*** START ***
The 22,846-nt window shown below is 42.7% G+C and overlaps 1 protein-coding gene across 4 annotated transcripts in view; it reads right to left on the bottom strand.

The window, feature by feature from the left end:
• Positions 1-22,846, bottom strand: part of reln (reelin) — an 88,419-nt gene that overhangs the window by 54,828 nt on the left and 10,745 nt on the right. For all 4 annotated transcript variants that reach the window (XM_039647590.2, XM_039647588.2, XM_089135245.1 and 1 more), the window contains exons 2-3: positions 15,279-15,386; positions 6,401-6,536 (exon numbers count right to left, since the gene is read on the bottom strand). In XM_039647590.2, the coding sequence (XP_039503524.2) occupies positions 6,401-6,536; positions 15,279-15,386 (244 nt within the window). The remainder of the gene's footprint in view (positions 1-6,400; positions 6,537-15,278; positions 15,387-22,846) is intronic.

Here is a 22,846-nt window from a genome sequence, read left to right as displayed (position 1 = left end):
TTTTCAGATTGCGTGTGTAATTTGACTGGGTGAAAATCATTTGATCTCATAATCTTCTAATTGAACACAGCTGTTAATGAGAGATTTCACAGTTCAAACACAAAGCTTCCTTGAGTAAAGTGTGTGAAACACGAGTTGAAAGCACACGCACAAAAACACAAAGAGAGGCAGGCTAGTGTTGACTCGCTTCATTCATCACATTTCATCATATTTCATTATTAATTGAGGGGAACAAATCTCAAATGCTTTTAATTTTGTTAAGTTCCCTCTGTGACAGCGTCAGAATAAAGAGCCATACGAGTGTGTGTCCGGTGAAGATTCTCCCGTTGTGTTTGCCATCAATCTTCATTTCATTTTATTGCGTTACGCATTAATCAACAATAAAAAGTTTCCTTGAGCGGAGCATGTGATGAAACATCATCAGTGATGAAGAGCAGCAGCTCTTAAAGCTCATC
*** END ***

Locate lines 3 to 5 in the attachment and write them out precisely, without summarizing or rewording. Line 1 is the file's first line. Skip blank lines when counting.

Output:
• Positions 1-22,846, bottom strand: part of reln (reelin) — an 88,419-nt gene that overhangs the window by 54,828 nt on the left and 10,745 nt on the right. For all 4 annotated transcript variants that reach the window (XM_039647590.2, XM_039647588.2, XM_089135245.1 and 1 more), the window contains exons 2-3: positions 15,279-15,386; positions 6,401-6,536 (exon numbers count right to left, since the gene is read on the bottom strand). In XM_039647590.2, the coding sequence (XP_039503524.2) occupies positions 6,401-6,536; positions 15,279-15,386 (244 nt within the window). The remainder of the gene's footprint in view (positions 1-6,400; positions 6,537-15,278; positions 15,387-22,846) is intronic.

Here is a 22,846-nt window from a genome sequence, read left to right as displayed (position 1 = left end):
TTTTCAGATTGCGTGTGTAATTTGACTGGGTGAAAATCATTTGATCTCATAATCTTCTAATTGAACACAGCTGTTAATGAGAGATTTCACAGTTCAAACACAAAGCTTCCTTGAGTAAAGTGTGTGAAACACGAGTTGAAAGCACACGCACAAAAACACAAAGAGAGGCAGGCTAGTGTTGACTCGCTTCATTCATCACATTTCATCATATTTCATTATTAATTGAGGGGAACAAATCTCAAATGCTTTTAATTTTGTTAAGTTCCCTCTGTGACAGCGTCAGAATAAAGAGCCATACGAGTGTGTGTCCGGTGAAGATTCTCCCGTTGTGTTTGCCATCAATCTTCATTTCATTTTATTGCGTTACGCATTAATCAACAATAAAAAGTTTCCTTGAGCGGAGCATGTGATGAAACATCATCAGTGATGAAGAGCAGCAGCTCTTAAAGCTCATC